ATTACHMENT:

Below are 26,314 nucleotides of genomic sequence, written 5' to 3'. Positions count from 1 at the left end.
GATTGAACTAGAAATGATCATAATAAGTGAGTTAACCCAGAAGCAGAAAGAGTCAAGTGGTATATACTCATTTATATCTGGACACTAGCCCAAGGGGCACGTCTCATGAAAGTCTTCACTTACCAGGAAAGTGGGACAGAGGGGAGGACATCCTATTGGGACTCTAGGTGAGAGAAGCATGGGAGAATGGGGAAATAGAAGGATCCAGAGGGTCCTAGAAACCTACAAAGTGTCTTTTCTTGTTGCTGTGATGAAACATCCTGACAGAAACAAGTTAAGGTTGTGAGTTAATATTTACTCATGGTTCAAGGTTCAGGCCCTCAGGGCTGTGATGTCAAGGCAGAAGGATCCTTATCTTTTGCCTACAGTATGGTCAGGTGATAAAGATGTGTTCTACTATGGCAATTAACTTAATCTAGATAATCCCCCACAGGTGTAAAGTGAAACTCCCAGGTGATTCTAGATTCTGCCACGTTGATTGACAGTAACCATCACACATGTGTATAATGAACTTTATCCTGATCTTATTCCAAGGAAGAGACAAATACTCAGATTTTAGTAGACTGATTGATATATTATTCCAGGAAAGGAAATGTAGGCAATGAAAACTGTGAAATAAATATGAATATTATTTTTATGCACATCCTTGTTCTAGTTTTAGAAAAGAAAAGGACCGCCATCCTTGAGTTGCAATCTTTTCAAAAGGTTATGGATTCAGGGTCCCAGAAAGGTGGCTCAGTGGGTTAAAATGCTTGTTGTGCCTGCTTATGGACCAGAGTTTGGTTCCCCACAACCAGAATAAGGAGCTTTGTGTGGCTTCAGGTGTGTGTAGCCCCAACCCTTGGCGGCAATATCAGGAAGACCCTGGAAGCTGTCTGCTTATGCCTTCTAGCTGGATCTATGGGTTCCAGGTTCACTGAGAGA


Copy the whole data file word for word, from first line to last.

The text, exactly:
Below are 26,314 nucleotides of genomic sequence, written 5' to 3'. Positions count from 1 at the left end.
GATTGAACTAGAAATGATCATAATAAGTGAGTTAACCCAGAAGCAGAAAGAGTCAAGTGGTATATACTCATTTATATCTGGACACTAGCCCAAGGGGCACGTCTCATGAAAGTCTTCACTTACCAGGAAAGTGGGACAGAGGGGAGGACATCCTATTGGGACTCTAGGTGAGAGAAGCATGGGAGAATGGGGAAATAGAAGGATCCAGAGGGTCCTAGAAACCTACAAAGTGTCTTTTCTTGTTGCTGTGATGAAACATCCTGACAGAAACAAGTTAAGGTTGTGAGTTAATATTTACTCATGGTTCAAGGTTCAGGCCCTCAGGGCTGTGATGTCAAGGCAGAAGGATCCTTATCTTTTGCCTACAGTATGGTCAGGTGATAAAGATGTGTTCTACTATGGCAATTAACTTAATCTAGATAATCCCCCACAGGTGTAAAGTGAAACTCCCAGGTGATTCTAGATTCTGCCACGTTGATTGACAGTAACCATCACACATGTGTATAATGAACTTTATCCTGATCTTATTCCAAGGAAGAGACAAATACTCAGATTTTAGTAGACTGATTGATATATTATTCCAGGAAAGGAAATGTAGGCAATGAAAACTGTGAAATAAATATGAATATTATTTTTATGCACATCCTTGTTCTAGTTTTAGAAAAGAAAAGGACCGCCATCCTTGAGTTGCAATCTTTTCAAAAGGTTATGGATTCAGGGTCCCAGAAAGGTGGCTCAGTGGGTTAAAATGCTTGTTGTGCCTGCTTATGGACCAGAGTTTGGTTCCCCACAACCAGAATAAGGAGCTTTGTGTGGCTTCAGGTGTGTGTAGCCCCAACCCTTGGCGGCAATATCAGGAAGACCCTGGAAGCTGTCTGCTTATGCCTTCTAGCTGGATCTATGGGTTCCAGGTTCACTGAGAGA